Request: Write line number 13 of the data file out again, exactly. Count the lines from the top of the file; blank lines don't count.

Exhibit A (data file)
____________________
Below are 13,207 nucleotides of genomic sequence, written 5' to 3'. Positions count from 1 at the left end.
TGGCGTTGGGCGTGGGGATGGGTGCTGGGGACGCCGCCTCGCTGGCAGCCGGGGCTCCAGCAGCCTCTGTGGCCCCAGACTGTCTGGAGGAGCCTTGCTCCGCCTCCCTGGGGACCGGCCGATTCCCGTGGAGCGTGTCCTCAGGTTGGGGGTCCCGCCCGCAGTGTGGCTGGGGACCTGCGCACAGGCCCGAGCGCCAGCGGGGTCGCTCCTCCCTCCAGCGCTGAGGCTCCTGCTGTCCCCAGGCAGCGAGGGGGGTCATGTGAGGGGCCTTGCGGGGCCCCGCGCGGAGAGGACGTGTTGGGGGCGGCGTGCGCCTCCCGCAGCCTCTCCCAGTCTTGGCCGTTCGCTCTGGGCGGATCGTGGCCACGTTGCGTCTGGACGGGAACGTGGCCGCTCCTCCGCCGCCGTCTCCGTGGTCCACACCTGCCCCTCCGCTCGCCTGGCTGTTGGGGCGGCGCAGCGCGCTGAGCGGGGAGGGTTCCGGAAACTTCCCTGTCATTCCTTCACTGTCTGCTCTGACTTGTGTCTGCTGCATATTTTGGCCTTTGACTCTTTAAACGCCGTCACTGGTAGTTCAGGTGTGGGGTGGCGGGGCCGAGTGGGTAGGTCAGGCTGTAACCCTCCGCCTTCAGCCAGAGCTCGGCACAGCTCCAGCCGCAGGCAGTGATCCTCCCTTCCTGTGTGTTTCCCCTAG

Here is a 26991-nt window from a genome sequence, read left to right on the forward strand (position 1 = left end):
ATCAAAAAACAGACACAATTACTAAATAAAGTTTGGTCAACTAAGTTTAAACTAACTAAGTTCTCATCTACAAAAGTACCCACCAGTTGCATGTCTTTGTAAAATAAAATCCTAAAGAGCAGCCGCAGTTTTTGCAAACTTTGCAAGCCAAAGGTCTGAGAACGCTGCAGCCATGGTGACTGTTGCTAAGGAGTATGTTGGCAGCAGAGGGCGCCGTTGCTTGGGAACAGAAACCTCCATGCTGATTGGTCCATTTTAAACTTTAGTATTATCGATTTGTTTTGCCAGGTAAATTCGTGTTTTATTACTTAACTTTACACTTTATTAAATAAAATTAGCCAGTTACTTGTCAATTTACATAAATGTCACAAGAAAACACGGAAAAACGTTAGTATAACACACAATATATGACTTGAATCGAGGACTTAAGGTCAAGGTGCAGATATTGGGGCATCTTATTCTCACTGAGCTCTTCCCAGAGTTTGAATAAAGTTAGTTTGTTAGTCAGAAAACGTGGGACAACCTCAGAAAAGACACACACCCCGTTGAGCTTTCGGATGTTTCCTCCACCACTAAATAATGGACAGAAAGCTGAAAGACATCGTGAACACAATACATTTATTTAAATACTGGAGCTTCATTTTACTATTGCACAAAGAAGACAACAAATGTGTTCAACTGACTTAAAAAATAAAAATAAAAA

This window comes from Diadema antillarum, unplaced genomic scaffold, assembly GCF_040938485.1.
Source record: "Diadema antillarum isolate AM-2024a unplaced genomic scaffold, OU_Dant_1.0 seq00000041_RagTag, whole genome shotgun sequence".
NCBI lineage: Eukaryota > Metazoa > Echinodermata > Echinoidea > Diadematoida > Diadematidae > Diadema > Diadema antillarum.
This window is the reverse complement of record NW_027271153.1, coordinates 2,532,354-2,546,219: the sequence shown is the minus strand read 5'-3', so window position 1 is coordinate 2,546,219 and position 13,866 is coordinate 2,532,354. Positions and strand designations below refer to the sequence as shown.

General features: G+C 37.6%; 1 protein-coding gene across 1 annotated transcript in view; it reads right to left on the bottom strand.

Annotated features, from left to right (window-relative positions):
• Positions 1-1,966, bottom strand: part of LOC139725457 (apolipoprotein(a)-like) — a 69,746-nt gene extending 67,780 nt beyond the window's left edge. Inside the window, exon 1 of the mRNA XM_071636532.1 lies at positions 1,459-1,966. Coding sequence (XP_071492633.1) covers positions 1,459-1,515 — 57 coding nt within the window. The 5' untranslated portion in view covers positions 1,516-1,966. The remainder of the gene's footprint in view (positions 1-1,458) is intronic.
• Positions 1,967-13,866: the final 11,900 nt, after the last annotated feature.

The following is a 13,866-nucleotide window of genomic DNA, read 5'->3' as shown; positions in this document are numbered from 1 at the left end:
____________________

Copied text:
The following is a 13,866-nucleotide window of genomic DNA, read 5'->3' as shown; positions in this document are numbered from 1 at the left end: